Monday, November 14, 2016

For Athena

Athena Ford was 33 years old when she died on October 23, 2016. About a year before she had been a passenger - with her seatbelt fastened - in a  violent car crash that left her with a traumatic brain injury.

I'm having difficulty dealing with my grief. Athena and I were soldiers together in the campaign to get Obamacare passed, and we wound up walking from Philadelphia to Washington to promote the cause. It was a stunt. There were, I believe, eight of us. We had a lot of support, but it was a grueling march.

When we got to Baltimore, Athena wasn't feeling very well, and in a church where the historian Taylor Branch talked with us and an attentive audience, including my friend Greg Cukor, our organizers found a doctor to evaluate her.

I never knew what the doctor said, but she continued the walk, and we finished together.

About the organizers. One was Dave Ninehouser, who was my roommate in various hotels on the trip. A great guy.

One day, we were a little confused about what our various headquarters wanted us to do. In addition to walking, there were side missions to meet people and talk with them.

Dave, who had the unfortunate responsibility to be a force of authority in our little commune, said, "Well, they're in charge. They must know what they're doing."

We all waited a beat, and then everyone, including Dave, laughed heartily. It was a sixties moment.

When we got to Washington, a crowd of people greeted us in front of Union Station, and then we walked one last leg up to a Senate office building. There, in a cavernous caucus room, Harry Reid told us he was going to pass the bill.

And, by God, he did.

Now, with the election of Donald Trump as president, it looks like the Affordable Care Act may be repealed.

How do I feel about that? I feel like walking to Washington again. Only Athena won't be there. And that breaks my heart.

See also Follow the Yellow Brick Road, Having Fun Reforming Health, and We Were There All Along.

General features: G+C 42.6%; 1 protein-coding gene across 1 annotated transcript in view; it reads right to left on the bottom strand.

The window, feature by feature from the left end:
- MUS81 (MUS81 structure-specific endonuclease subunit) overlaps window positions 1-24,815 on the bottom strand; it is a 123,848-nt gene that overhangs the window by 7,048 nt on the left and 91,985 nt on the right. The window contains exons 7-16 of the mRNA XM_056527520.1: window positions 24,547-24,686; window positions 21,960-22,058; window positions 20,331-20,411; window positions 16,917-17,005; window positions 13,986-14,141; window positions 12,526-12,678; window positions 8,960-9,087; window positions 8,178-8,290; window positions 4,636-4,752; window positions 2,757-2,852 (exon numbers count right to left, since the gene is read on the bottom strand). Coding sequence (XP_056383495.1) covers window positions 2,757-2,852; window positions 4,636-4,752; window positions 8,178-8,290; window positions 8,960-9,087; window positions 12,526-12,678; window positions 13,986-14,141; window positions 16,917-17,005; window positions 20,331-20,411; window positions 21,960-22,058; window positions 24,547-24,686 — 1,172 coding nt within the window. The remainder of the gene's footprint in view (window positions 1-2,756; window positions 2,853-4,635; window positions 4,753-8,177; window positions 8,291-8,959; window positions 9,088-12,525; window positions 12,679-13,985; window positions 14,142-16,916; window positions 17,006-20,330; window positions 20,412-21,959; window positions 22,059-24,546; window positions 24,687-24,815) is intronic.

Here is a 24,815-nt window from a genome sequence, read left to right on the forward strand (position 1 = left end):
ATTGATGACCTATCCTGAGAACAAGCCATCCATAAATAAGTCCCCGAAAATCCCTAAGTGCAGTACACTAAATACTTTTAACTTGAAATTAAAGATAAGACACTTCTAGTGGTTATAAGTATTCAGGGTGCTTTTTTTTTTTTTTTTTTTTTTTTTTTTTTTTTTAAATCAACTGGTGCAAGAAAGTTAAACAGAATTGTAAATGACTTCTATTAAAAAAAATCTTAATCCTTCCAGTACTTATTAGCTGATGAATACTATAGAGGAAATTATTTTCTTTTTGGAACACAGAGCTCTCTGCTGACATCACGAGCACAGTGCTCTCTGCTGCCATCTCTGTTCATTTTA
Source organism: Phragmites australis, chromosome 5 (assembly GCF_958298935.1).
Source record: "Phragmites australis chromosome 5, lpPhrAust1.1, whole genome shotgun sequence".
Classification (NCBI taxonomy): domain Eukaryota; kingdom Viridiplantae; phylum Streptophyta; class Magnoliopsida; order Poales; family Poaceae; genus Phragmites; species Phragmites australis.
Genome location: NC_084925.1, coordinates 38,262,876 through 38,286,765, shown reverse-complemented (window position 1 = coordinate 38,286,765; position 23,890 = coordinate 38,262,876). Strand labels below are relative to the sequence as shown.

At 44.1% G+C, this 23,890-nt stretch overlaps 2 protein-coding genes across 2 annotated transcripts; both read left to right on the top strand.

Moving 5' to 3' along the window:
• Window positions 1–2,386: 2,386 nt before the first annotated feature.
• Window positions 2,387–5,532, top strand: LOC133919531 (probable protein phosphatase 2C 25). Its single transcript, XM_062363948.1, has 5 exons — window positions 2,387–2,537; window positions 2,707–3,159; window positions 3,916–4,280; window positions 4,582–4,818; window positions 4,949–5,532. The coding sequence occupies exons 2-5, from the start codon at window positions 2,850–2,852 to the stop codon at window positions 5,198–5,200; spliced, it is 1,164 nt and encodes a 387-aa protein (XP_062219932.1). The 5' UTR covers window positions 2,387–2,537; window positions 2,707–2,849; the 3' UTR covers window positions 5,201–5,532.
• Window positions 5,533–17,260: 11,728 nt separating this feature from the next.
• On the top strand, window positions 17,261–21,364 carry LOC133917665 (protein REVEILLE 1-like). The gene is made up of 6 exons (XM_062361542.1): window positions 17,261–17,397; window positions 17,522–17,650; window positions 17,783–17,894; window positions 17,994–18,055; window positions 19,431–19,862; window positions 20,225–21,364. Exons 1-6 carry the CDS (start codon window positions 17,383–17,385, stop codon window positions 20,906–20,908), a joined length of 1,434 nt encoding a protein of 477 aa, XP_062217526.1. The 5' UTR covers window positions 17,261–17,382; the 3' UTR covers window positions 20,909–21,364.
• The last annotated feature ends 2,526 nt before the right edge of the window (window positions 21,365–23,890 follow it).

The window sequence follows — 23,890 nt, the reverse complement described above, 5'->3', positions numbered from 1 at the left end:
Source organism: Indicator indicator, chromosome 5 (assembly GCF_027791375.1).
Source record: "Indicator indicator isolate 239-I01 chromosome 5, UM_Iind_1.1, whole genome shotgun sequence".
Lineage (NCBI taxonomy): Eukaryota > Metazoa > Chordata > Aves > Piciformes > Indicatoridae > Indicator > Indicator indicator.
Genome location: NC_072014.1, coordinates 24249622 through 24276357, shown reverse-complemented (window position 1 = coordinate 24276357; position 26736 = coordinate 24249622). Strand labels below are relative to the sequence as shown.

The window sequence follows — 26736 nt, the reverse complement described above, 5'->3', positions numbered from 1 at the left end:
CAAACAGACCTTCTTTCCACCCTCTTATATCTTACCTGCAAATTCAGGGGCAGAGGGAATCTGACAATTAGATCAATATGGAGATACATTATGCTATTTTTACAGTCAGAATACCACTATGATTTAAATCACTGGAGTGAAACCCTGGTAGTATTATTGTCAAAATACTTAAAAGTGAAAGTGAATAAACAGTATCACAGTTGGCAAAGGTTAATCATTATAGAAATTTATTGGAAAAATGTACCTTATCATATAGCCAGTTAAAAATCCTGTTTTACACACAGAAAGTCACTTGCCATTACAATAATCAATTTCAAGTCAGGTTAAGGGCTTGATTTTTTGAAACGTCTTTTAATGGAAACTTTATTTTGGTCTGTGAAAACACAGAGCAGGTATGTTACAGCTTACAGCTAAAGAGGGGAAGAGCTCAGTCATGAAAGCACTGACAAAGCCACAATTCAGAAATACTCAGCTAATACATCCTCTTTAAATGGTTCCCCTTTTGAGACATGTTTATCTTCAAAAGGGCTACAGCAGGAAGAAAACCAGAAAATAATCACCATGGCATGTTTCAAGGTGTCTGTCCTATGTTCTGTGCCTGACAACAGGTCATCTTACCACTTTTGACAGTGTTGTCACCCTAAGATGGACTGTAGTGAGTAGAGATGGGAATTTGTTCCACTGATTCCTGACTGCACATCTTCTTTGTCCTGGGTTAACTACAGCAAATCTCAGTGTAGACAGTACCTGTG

1. 161114 WJM over wordy post to FBk at Westwords:

    Your grieving & regret obvious, I can offer nothing but commiseration... such is life. Witness as well in the past week, the deaths of: TV journalist Gwen Ifill; consummate modern blues-rocker Leon Russell; the longstanding atmospheric science expert & advocate and President of the National Academy of Sciences (NAS) Ralph Cicerone; emotionally-aware philosopher and musician Leonard Cohen; the millions of others – humans AND beloved pets – whose lives were lost to us, the poor souls remaining here to strive, to suffer, to revel in life which is still ours for this brief period.

    Meanwhile, life goes on even for the living who are disengaged from it: elections; immoral and/or massive military / police political violence in the Congo, Syria, Myanmar, Russia, Tibet, the US prison-industry econopolitical culture, etc.

    Finally – again as I find myself hijacking a friend's Comment+Post page in Facebook – the acute irony of the US presence RIGHT NOW at the current CLIMATE CHANGE AGREEMENT operational advancement conference/worksession in Marrakesh, Morocco just as the US electorate has rejected – only by a small margin – participation in healing the world.

    Currently, although the USA **has been making progress** (admittedly slowly, but measurably!) the USA, only 330 million of the world's 4+BILLION, still produces twenty percent of the universally acknowledged modern day human-driven greenhouse gas (carbon, principally).

    1. Unless you knew Athena I have no idea what your post was trying to get across! In fact it was kind of heartless! Bill was expressing his thoughts and feelings about one on the kindest souls on our planet! Athena did in her shortened life more then most in a full lifetime! I will never forget her as one kind girl who took the time to talk to me and help me with my insurance and financial issues! On top of just occasionally checking in to just see how I was doing!She was the real deal!

  2. Bill,

    I only just came across your touching tribute to Athena. Thank-you for remembering her in this way.